Another striking aspect is the strong male presence among the audience that Diva interacted with. This is an indication of the wide access to the Women’s Network and the fact that gender matters very little when it comes to learning about and discovering a successful model. “I greatly appreciated the frankness and honesty with which Diva presented herself,” says Andrea Pisoni, one of the male participants who followed the event from Turin. “She didn’t try to dazzle us with an ideal story where all her choices fitted together like a perfect puzzle,” he added, “instead, she told us about a path made of wrong turns and bad choices, but which eventually led her to making the right choice. I would even have titled the conference ‘Being yourself to achieve the best results’.” 

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“The most regrettable thing I find,” Diva revealed to us in connection with #balancetheequation, “is the attitude that some stakeholders have towards you, particularly in Italy, when you introduce yourself as a young woman entrepreneur with your hi-tech product. They make you feel like an inexperienced young girl, or use a tone of familiarity and endearment which is totally at odds with the professional approach you are doing your utmost to show.” But Diva went on to tell us that she gradually refined her approach and her way of presenting her company, especially to stakeholders of the ‘old school’ in Italy and Europe.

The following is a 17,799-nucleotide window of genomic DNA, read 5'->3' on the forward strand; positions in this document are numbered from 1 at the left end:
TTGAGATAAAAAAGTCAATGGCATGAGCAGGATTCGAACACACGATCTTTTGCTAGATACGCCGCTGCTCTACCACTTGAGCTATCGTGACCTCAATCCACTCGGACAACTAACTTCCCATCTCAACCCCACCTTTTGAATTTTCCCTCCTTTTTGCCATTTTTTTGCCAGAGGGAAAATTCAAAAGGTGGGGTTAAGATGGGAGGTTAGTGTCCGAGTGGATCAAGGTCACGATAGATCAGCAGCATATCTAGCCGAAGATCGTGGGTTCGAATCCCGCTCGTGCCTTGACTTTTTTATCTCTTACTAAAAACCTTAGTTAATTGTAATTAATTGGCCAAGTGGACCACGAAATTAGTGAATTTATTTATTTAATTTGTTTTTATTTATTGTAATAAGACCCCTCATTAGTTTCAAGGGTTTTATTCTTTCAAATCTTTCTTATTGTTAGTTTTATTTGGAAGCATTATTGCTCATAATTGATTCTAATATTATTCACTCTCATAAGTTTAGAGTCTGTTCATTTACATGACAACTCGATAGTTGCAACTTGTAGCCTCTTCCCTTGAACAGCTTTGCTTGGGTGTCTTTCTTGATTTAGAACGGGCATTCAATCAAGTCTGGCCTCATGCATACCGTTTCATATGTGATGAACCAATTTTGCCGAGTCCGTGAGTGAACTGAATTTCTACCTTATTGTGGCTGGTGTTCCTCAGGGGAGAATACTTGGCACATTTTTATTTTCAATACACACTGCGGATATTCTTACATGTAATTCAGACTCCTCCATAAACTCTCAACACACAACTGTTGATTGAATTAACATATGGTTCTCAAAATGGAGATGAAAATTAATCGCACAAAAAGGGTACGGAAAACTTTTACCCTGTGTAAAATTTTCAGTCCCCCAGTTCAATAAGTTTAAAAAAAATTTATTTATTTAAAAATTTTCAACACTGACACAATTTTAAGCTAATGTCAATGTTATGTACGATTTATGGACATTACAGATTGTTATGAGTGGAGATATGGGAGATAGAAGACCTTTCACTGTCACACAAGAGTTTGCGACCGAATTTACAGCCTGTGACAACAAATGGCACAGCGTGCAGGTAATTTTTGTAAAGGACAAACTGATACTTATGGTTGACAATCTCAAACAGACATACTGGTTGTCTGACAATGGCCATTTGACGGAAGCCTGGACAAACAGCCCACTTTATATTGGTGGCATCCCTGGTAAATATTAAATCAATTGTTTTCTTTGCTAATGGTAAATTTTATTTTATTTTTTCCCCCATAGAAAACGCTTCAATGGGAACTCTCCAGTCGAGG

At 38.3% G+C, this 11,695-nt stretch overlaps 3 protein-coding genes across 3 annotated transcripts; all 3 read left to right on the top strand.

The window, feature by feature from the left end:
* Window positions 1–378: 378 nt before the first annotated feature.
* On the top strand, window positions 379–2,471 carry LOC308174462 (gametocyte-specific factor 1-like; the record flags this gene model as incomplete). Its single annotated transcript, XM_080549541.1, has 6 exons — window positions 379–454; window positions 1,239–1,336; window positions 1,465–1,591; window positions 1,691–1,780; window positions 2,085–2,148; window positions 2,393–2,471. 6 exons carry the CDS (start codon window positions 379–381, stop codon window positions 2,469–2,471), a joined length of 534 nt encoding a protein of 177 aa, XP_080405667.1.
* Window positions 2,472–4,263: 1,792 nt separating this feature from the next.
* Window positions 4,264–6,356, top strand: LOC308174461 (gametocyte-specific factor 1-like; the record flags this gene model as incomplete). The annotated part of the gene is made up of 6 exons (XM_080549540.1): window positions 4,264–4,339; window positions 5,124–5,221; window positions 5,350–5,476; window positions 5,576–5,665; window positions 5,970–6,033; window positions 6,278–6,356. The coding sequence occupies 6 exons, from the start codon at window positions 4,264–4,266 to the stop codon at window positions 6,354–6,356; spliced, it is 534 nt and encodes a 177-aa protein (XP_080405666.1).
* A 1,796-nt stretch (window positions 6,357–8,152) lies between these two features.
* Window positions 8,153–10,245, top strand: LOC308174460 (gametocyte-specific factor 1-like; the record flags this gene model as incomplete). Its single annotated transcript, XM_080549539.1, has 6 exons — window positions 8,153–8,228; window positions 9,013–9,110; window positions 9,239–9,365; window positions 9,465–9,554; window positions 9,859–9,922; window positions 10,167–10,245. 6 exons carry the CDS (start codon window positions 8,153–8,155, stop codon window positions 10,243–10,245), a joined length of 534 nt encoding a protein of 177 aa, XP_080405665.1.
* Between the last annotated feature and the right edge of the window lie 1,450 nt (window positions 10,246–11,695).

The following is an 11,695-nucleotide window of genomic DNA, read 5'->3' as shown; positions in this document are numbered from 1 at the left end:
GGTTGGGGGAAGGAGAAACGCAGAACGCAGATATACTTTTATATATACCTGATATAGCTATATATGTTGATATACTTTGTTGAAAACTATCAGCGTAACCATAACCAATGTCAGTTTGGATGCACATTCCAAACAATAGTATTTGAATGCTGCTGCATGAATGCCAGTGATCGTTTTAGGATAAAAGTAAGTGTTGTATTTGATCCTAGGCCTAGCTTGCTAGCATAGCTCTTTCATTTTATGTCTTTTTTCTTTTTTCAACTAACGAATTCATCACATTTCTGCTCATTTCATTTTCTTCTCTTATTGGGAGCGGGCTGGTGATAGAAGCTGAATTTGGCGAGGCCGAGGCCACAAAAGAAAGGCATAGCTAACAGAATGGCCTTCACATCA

Looking at the admiration and level of attention in the eyes of the audience who met and listened to her in person – particularly the men – we can confirm that Diva’s new approach works brilliantly.